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HONOLULU (HawaiiNewsNow) -
According to the state Office of Consumer Protection, as many as 121,000 Hawaii shoppers may have been affected to the recent Target data breach.
The retailer had said earlier this month that about 40 million credit and debit accounts were compromised by computer hackers in a data breach at its stores nationwide. The breach occurred on purchases made at company stores between Nov. 27 and Dec. 15.
"We were monitoring news accounts, the same as everyone else, and we were also able to communicate with Target directly," said Office of Consumer Protection Executive Director Bruce Kim. "Based on the information that they released to us recently, we were able to confirm this number" of Hawaii shoppers.
Target officials also confirmed on its Web site that the hackers were able to access some of the personal identification numbers, or PINs, from ATM cards used in its stores.
The developments have made shoppers wary.
"When you come shopping in these places thinking that you have the safety and the protection, and things like this can happen," said shopper Aleda Ziegler at the Salt Lake Target. "And if it can happen to some place like this, then it can happen anywhere."
According to the state, businesses are required under Hawaii law to notify customers of any security breach involving personal information. The law also requires businesses to notify the Office of Consumer Protection
"We are working with Target to ensure that consumers are not held liable for fraudulent purchases," Kim said.
"I'm shopping with cash," said Ziegler. "I intentionally went to the bank machine and I took some cash out to avoid running into any of these hassles with credit information and all of that."
"Hawaii consumers who shopped at Target should take precautions to prevent their accounts from being used by monitoring their bank and credit card statements and reporting suspicious activities to their bank or card company, "said Kim.
"Keep your guard up for the next year because it may take time for any fraudulent transactions to appear," he added.
Many of the banks and credit unions in the islands have been on alert since the news of the breach.
Target has agreed to free credit report monitoring for one year for all cardholders affected by the breach.
If you believe that you have been a victim of identity theft, the following may be of help:
Identity Theft Warning Signs
Unauthorized charges on your credit card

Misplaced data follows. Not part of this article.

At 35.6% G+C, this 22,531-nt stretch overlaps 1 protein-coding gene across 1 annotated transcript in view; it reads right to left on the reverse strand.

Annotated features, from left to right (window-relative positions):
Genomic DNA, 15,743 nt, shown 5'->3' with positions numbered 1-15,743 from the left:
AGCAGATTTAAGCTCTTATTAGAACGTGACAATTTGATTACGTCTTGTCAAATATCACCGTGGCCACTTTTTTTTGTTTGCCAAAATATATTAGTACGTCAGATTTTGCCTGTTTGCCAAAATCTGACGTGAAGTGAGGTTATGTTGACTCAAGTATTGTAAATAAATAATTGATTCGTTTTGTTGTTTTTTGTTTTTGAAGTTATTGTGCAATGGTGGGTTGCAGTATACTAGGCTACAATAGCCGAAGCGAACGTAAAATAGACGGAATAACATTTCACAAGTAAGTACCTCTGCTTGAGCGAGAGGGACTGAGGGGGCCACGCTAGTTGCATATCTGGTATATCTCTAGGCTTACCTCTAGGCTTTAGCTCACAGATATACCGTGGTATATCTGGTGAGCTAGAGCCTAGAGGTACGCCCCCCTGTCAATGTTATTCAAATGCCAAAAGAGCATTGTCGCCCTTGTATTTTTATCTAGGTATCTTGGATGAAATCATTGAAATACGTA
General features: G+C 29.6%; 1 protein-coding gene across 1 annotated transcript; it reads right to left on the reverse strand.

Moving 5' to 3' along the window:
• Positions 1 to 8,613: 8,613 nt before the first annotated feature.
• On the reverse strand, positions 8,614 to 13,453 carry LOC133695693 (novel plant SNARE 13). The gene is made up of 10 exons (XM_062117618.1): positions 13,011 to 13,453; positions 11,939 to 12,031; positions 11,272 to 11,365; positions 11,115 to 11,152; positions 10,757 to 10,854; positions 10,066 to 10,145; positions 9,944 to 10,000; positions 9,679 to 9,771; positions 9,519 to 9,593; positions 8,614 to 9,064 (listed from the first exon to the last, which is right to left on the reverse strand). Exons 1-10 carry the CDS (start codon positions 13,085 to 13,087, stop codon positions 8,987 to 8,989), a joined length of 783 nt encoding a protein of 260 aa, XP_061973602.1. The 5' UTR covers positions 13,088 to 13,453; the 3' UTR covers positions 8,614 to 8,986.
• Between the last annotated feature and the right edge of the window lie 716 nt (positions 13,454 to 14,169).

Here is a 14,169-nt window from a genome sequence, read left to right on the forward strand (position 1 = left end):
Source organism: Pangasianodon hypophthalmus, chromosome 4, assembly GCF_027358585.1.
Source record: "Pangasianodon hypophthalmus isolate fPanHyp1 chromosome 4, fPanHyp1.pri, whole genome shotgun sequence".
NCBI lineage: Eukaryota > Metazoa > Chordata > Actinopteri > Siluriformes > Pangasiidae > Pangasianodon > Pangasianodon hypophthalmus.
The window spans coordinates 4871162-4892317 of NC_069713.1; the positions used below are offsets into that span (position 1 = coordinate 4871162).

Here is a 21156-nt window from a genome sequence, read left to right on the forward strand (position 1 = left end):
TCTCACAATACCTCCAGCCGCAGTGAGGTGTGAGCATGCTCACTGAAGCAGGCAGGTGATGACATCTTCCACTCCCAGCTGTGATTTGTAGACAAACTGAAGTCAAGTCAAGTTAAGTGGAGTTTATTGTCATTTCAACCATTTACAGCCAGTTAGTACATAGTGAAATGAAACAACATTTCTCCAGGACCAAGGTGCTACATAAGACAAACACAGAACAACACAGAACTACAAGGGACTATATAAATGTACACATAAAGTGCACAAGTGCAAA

Receiving credit cards that you did not seek
Missing credit card bills
Calls or letters from debt collectors or businesses about merchandise you did not buy or services you did not authorize
Being denied credit or offered credit at less favorable terms for no apparent reason
Unauthorized credit cards or charges on your credit report
Tips on Protecting Yourself Following a Security Breach
Contact your creditors, including credit card companies, banks, and other lenders, to determine whether there is any suspicious or unauthorized activity that has occurred on your accounts.
Place an initial fraud alert on your credit report. You are entitled to a free copy of your credit report. Order it and review it for problems.
Contact any of the three consumer reporting companies to place a fraud alert on your credit report. A fraud alert does not block potential new credit, but places a comment on your history. Creditors should contact you prior to opening a new account. You only need to contact one of the three companies because that company is required to contact the other two. Once you place a fraud alert on your file, you are entitled to a free copy of your credit report. The credit reporting agencies will send you a letter telling you how to order your free report. When you receive your credit reports, review them carefully and look for any suspicious activity.
Be alert. It's especially important in the first year following a security breach notification.
All consumers can obtain a free annual credit report from each of the three major credit-reporting agencies, regardless of whether they have been identity theft victims. Call 1-877-322-8228 or request one online at www.annualcreditreport.com. You can request a report from one of the reporting companies every four months and carefully review this report for suspicious activity.
Credit Reporting Agencies:
Equifax: 1-800-525-6285; www.equifax.com; P.O. Box 740241, Atlanta, GA 30374-0241